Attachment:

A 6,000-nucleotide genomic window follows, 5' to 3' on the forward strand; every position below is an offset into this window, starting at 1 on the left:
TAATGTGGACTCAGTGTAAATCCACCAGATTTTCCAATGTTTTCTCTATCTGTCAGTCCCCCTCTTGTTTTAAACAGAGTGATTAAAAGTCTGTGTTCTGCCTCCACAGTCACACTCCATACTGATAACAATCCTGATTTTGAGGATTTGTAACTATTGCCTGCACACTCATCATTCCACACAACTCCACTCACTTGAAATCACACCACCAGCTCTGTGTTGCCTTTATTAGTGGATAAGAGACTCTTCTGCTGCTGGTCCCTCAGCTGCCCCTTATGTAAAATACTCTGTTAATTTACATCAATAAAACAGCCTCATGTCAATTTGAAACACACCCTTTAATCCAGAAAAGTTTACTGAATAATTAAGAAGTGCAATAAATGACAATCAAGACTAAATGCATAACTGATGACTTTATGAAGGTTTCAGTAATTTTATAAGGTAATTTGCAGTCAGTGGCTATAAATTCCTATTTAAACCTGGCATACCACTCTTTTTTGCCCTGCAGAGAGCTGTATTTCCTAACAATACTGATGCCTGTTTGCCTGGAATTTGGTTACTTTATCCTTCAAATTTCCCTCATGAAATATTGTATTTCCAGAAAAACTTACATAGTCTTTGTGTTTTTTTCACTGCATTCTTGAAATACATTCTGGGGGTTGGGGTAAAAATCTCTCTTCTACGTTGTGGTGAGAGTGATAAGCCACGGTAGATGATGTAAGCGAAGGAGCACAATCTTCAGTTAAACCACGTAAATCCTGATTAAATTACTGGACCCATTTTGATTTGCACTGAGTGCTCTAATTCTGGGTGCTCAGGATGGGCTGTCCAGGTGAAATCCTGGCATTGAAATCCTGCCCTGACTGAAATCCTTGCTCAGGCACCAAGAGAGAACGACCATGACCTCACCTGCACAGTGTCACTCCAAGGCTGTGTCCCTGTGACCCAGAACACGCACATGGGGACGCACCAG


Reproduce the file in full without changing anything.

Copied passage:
A 6,000-nucleotide genomic window follows, 5' to 3' on the forward strand; every position below is an offset into this window, starting at 1 on the left:
TAATGTGGACTCAGTGTAAATCCACCAGATTTTCCAATGTTTTCTCTATCTGTCAGTCCCCCTCTTGTTTTAAACAGAGTGATTAAAAGTCTGTGTTCTGCCTCCACAGTCACACTCCATACTGATAACAATCCTGATTTTGAGGATTTGTAACTATTGCCTGCACACTCATCATTCCACACAACTCCACTCACTTGAAATCACACCACCAGCTCTGTGTTGCCTTTATTAGTGGATAAGAGACTCTTCTGCTGCTGGTCCCTCAGCTGCCCCTTATGTAAAATACTCTGTTAATTTACATCAATAAAACAGCCTCATGTCAATTTGAAACACACCCTTTAATCCAGAAAAGTTTACTGAATAATTAAGAAGTGCAATAAATGACAATCAAGACTAAATGCATAACTGATGACTTTATGAAGGTTTCAGTAATTTTATAAGGTAATTTGCAGTCAGTGGCTATAAATTCCTATTTAAACCTGGCATACCACTCTTTTTTGCCCTGCAGAGAGCTGTATTTCCTAACAATACTGATGCCTGTTTGCCTGGAATTTGGTTACTTTATCCTTCAAATTTCCCTCATGAAATATTGTATTTCCAGAAAAACTTACATAGTCTTTGTGTTTTTTTCACTGCATTCTTGAAATACATTCTGGGGGTTGGGGTAAAAATCTCTCTTCTACGTTGTGGTGAGAGTGATAAGCCACGGTAGATGATGTAAGCGAAGGAGCACAATCTTCAGTTAAACCACGTAAATCCTGATTAAATTACTGGACCCATTTTGATTTGCACTGAGTGCTCTAATTCTGGGTGCTCAGGATGGGCTGTCCAGGTGAAATCCTGGCATTGAAATCCTGCCCTGACTGAAATCCTTGCTCAGGCACCAAGAGAGAACGACCATGACCTCACCTGCACAGTGTCACTCCAAGGCTGTGTCCCTGTGACCCAGAACACGCACATGGGGACGCACCAG